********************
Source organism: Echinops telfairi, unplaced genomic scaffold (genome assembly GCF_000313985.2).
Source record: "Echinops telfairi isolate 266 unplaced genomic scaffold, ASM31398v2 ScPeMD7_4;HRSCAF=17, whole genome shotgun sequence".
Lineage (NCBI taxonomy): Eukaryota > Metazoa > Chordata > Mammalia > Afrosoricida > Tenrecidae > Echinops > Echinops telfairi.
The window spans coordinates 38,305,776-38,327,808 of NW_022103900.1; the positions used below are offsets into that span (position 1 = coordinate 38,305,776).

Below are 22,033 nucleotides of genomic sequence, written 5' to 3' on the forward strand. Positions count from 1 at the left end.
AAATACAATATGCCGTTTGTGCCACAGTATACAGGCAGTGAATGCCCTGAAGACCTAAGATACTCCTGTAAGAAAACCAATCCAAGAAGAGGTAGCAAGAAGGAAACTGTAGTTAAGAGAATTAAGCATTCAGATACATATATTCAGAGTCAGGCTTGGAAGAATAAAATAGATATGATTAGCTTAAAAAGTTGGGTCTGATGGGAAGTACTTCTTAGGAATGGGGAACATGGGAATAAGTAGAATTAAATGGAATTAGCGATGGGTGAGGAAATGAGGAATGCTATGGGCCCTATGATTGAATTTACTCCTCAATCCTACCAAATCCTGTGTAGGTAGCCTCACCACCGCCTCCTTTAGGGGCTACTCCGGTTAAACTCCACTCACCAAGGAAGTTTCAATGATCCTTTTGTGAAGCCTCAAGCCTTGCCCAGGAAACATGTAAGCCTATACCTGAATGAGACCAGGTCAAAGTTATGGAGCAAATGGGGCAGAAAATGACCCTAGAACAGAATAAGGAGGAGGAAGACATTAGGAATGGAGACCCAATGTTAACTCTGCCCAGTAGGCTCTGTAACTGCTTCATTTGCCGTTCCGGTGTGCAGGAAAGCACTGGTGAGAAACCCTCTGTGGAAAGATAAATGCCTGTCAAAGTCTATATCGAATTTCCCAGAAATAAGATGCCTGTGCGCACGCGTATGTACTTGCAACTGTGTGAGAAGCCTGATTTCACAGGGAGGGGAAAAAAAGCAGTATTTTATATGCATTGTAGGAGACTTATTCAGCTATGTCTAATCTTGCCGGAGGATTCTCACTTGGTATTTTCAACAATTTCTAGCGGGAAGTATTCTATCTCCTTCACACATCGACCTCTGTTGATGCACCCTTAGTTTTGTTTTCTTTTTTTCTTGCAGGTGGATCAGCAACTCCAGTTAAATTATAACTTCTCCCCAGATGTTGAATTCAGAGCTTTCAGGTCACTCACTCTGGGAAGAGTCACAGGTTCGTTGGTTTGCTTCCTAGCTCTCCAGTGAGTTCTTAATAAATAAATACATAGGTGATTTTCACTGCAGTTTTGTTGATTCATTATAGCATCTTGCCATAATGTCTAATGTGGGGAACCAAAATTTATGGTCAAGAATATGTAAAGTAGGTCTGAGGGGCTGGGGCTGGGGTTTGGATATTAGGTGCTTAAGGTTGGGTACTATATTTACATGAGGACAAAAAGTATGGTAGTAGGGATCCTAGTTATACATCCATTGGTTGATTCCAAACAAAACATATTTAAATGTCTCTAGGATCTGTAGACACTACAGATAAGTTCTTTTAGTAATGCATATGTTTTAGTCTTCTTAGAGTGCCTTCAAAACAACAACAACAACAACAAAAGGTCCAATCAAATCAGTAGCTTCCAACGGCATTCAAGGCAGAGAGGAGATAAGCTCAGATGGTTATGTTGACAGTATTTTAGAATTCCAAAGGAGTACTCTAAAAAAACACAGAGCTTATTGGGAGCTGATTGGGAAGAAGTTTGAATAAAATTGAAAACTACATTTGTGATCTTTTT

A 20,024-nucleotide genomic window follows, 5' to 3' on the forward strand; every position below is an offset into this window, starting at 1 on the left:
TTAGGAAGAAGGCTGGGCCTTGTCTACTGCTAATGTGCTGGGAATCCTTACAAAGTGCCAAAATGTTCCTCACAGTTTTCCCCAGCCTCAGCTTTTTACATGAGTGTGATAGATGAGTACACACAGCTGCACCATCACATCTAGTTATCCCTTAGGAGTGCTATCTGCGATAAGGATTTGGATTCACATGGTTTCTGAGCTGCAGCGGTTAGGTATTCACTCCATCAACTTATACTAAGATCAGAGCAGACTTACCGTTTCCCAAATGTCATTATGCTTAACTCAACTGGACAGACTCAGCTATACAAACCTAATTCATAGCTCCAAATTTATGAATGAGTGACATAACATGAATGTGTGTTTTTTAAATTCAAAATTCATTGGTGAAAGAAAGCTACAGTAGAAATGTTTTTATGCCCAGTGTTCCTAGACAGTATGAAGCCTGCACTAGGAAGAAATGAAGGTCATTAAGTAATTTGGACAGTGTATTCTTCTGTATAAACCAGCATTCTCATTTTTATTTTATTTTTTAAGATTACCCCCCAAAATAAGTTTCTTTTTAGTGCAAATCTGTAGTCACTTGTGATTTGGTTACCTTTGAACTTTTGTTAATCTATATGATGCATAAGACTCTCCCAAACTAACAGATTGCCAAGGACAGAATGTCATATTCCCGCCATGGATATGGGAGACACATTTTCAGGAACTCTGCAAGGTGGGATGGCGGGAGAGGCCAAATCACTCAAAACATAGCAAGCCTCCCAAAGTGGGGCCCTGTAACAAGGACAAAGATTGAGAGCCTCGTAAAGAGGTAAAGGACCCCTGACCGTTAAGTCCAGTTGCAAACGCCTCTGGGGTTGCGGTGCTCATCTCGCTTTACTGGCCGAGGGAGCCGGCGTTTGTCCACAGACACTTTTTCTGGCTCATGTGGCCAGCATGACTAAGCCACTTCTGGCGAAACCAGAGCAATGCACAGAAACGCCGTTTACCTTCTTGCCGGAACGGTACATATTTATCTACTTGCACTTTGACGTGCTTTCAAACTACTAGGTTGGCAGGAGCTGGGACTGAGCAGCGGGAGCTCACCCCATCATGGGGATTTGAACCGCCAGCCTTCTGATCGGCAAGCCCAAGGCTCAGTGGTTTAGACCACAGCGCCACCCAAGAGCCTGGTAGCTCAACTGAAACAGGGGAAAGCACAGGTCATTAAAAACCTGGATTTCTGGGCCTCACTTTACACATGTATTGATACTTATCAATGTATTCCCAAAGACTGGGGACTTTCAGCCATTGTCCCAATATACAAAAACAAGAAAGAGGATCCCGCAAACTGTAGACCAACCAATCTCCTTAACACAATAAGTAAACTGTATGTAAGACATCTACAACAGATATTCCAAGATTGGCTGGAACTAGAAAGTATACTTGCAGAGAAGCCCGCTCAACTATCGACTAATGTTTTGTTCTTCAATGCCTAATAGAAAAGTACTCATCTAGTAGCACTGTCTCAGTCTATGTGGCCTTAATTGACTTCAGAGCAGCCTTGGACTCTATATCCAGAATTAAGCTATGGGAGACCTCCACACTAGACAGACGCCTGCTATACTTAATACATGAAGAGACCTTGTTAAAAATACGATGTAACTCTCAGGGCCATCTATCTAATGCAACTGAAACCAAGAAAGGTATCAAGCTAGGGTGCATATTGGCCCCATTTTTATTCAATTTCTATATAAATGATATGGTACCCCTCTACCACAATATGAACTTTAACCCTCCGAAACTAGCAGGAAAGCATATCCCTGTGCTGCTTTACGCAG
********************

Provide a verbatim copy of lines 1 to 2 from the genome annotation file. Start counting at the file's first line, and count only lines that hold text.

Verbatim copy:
Source organism: Echinops telfairi, unplaced genomic scaffold (genome assembly GCF_000313985.2).
Source record: "Echinops telfairi isolate 266 unplaced genomic scaffold, ASM31398v2 ScPeMD7_4;HRSCAF=17, whole genome shotgun sequence".